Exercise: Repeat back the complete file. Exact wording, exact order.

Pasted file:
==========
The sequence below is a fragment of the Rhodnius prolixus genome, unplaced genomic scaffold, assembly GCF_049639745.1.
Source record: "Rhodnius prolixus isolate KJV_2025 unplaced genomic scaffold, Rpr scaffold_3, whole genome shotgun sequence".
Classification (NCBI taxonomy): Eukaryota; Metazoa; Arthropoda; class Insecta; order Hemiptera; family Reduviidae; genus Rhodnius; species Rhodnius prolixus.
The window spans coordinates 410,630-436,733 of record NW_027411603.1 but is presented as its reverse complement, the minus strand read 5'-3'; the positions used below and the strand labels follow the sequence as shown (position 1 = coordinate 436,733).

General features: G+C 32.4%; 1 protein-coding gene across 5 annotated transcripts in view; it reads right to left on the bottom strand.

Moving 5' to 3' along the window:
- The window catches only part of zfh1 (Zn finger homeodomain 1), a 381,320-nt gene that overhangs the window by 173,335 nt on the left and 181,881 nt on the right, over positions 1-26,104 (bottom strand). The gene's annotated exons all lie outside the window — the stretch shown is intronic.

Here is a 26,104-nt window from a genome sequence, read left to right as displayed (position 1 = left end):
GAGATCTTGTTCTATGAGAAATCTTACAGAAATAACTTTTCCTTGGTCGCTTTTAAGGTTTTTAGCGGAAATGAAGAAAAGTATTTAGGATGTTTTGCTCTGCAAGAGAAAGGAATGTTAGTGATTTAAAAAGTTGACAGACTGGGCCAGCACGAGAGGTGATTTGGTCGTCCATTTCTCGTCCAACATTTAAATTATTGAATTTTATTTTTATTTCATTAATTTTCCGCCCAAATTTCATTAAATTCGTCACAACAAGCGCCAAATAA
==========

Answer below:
The sequence below is a fragment of the Rhodnius prolixus genome, unplaced genomic scaffold, assembly GCF_049639745.1.
Source record: "Rhodnius prolixus isolate KJV_2025 unplaced genomic scaffold, Rpr scaffold_3, whole genome shotgun sequence".
Classification (NCBI taxonomy): Eukaryota; Metazoa; Arthropoda; class Insecta; order Hemiptera; family Reduviidae; genus Rhodnius; species Rhodnius prolixus.
The window spans coordinates 410,630-436,733 of record NW_027411603.1 but is presented as its reverse complement, the minus strand read 5'-3'; the positions used below and the strand labels follow the sequence as shown (position 1 = coordinate 436,733).

General features: G+C 32.4%; 1 protein-coding gene across 5 annotated transcripts in view; it reads right to left on the bottom strand.

Moving 5' to 3' along the window:
- The window catches only part of zfh1 (Zn finger homeodomain 1), a 381,320-nt gene that overhangs the window by 173,335 nt on the left and 181,881 nt on the right, over positions 1-26,104 (bottom strand). The gene's annotated exons all lie outside the window — the stretch shown is intronic.

Here is a 26,104-nt window from a genome sequence, read left to right as displayed (position 1 = left end):
GAGATCTTGTTCTATGAGAAATCTTACAGAAATAACTTTTCCTTGGTCGCTTTTAAGGTTTTTAGCGGAAATGAAGAAAAGTATTTAGGATGTTTTGCTCTGCAAGAGAAAGGAATGTTAGTGATTTAAAAAGTTGACAGACTGGGCCAGCACGAGAGGTGATTTGGTCGTCCATTTCTCGTCCAACATTTAAATTATTGAATTTTATTTTTATTTCATTAATTTTCCGCCCAAATTTCATTAAATTCGTCACAACAAGCGCCAAATAA